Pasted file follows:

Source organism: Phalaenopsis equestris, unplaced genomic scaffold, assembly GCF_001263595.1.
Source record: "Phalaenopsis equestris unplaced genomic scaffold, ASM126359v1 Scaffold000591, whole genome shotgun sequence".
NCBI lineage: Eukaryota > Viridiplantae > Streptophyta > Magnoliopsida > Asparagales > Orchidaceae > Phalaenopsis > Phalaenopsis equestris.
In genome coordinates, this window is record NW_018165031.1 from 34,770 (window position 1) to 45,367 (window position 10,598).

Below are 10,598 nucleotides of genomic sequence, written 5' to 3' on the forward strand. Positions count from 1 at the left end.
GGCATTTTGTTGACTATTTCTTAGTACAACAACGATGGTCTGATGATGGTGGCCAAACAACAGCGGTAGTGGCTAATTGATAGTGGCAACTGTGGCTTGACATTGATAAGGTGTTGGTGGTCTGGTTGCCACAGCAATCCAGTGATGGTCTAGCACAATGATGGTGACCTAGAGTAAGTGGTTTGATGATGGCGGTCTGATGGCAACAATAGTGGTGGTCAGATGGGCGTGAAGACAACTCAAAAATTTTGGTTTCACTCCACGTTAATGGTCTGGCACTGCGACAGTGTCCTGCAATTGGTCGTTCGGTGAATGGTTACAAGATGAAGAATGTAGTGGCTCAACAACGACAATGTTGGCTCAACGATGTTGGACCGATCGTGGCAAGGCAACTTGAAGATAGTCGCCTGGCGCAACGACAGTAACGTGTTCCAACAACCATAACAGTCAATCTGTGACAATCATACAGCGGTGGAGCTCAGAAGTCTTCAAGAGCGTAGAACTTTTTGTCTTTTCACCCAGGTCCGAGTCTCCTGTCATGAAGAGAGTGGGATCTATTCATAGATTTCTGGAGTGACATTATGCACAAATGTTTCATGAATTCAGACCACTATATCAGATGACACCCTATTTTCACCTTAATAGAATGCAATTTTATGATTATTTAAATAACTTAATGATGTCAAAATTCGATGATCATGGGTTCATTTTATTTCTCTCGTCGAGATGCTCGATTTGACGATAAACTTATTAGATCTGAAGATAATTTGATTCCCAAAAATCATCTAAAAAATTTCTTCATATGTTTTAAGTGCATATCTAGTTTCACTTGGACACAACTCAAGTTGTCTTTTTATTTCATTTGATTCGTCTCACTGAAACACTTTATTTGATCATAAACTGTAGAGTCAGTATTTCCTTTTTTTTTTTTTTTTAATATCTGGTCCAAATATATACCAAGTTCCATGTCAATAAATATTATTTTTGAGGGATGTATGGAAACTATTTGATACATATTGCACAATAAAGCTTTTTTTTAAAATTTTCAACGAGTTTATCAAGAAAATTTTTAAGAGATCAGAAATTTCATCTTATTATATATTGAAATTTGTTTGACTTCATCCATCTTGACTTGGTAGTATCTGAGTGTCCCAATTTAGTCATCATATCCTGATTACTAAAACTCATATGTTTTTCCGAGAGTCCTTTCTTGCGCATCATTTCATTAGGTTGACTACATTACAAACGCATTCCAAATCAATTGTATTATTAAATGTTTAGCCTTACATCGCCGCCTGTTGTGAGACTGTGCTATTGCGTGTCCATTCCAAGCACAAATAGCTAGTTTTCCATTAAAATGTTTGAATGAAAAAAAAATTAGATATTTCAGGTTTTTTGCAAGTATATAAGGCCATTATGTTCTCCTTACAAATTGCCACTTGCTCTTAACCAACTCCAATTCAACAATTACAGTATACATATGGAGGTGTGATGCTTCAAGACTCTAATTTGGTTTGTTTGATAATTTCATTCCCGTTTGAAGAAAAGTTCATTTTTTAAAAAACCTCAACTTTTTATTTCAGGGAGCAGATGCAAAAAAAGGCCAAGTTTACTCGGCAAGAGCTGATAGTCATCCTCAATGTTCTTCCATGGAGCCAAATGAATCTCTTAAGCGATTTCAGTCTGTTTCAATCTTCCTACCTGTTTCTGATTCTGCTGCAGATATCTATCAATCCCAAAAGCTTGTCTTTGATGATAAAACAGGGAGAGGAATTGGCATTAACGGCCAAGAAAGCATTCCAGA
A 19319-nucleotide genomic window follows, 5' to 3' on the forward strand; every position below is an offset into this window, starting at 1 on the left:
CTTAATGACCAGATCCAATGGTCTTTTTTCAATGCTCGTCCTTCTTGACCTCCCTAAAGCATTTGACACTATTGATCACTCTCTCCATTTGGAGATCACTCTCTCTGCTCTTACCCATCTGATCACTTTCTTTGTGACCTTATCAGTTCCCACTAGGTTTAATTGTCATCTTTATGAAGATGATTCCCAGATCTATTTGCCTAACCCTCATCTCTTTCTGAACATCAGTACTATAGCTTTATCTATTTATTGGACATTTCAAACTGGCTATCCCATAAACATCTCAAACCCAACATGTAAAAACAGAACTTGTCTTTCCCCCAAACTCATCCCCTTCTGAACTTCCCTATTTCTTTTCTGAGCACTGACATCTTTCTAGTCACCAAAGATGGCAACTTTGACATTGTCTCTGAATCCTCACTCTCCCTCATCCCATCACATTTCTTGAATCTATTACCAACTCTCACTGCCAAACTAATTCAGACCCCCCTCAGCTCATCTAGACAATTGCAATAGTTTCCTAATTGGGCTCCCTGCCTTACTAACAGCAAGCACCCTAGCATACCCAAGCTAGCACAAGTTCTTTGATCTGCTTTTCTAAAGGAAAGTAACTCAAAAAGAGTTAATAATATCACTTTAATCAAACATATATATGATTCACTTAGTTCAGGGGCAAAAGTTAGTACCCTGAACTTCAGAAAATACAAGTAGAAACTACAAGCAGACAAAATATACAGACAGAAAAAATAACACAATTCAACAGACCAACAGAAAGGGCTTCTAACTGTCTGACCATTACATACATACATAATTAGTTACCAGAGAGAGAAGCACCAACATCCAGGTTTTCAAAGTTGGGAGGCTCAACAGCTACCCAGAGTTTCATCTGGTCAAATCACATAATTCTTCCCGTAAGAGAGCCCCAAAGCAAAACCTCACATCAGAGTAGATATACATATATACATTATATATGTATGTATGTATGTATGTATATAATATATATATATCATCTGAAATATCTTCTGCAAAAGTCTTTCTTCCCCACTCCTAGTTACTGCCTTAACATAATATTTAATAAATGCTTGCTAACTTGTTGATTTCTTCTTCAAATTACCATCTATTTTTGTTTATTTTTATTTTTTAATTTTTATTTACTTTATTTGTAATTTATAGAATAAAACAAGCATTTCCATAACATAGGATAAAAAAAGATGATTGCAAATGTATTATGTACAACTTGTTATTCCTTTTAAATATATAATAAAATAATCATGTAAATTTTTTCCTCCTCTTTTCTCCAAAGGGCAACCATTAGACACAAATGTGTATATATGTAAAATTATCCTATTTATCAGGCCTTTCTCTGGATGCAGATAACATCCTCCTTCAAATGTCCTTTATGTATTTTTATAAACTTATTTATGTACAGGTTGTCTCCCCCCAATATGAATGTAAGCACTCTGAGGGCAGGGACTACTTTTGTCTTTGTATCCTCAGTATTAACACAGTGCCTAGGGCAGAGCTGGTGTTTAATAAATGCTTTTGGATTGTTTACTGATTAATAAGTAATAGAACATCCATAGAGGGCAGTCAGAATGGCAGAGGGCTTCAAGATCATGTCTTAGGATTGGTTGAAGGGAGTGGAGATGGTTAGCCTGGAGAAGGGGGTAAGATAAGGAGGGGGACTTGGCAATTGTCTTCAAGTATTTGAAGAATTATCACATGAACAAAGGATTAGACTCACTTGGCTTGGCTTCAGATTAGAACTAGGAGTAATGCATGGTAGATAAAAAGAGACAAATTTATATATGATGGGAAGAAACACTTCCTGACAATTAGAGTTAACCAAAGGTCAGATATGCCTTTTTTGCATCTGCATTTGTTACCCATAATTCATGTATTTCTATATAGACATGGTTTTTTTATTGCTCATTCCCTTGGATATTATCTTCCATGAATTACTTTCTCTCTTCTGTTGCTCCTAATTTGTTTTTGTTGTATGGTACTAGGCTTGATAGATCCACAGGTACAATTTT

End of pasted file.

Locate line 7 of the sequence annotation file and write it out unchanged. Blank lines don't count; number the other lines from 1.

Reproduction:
A 19319-nucleotide genomic window follows, 5' to 3' on the forward strand; every position below is an offset into this window, starting at 1 on the left: